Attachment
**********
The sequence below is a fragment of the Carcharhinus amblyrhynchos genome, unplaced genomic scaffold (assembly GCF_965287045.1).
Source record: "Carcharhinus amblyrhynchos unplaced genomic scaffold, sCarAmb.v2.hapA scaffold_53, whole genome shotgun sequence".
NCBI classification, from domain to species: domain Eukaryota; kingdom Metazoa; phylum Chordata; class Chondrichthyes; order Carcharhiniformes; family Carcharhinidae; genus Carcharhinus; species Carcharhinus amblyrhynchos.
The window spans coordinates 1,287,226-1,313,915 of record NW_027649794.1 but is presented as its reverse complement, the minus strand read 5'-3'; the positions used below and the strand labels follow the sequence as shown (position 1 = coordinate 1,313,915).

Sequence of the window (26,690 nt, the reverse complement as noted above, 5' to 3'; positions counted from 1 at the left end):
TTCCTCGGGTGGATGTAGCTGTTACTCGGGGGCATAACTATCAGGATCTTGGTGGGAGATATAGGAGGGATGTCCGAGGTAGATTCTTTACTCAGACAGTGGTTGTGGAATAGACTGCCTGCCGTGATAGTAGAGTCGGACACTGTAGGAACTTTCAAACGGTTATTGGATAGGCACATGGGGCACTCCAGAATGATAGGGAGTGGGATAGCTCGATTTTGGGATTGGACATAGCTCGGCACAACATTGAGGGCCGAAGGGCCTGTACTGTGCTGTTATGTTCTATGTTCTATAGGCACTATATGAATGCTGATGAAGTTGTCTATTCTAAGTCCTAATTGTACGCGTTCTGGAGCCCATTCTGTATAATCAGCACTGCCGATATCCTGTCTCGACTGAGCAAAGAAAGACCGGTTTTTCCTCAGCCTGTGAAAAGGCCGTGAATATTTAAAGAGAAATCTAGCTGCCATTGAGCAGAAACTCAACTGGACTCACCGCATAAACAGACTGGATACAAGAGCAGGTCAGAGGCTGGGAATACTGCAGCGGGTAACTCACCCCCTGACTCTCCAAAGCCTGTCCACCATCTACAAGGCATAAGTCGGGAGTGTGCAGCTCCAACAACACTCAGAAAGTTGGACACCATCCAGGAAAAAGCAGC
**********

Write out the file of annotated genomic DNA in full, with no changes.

The sequence below is a fragment of the Carcharhinus amblyrhynchos genome, unplaced genomic scaffold (assembly GCF_965287045.1).
Source record: "Carcharhinus amblyrhynchos unplaced genomic scaffold, sCarAmb.v2.hapA scaffold_53, whole genome shotgun sequence".
NCBI classification, from domain to species: domain Eukaryota; kingdom Metazoa; phylum Chordata; class Chondrichthyes; order Carcharhiniformes; family Carcharhinidae; genus Carcharhinus; species Carcharhinus amblyrhynchos.
The window spans coordinates 1,287,226-1,313,915 of record NW_027649794.1 but is presented as its reverse complement, the minus strand read 5'-3'; the positions used below and the strand labels follow the sequence as shown (position 1 = coordinate 1,313,915).

Sequence of the window (26,690 nt, the reverse complement as noted above, 5' to 3'; positions counted from 1 at the left end):
TTCCTCGGGTGGATGTAGCTGTTACTCGGGGGCATAACTATCAGGATCTTGGTGGGAGATATAGGAGGGATGTCCGAGGTAGATTCTTTACTCAGACAGTGGTTGTGGAATAGACTGCCTGCCGTGATAGTAGAGTCGGACACTGTAGGAACTTTCAAACGGTTATTGGATAGGCACATGGGGCACTCCAGAATGATAGGGAGTGGGATAGCTCGATTTTGGGATTGGACATAGCTCGGCACAACATTGAGGGCCGAAGGGCCTGTACTGTGCTGTTATGTTCTATGTTCTATAGGCACTATATGAATGCTGATGAAGTTGTCTATTCTAAGTCCTAATTGTACGCGTTCTGGAGCCCATTCTGTATAATCAGCACTGCCGATATCCTGTCTCGACTGAGCAAAGAAAGACCGGTTTTTCCTCAGCCTGTGAAAAGGCCGTGAATATTTAAAGAGAAATCTAGCTGCCATTGAGCAGAAACTCAACTGGACTCACCGCATAAACAGACTGGATACAAGAGCAGGTCAGAGGCTGGGAATACTGCAGCGGGTAACTCACCCCCTGACTCTCCAAAGCCTGTCCACCATCTACAAGGCATAAGTCGGGAGTGTGCAGCTCCAACAACACTCAGAAAGTTGGACACCATCCAGGAAAAAGCAGC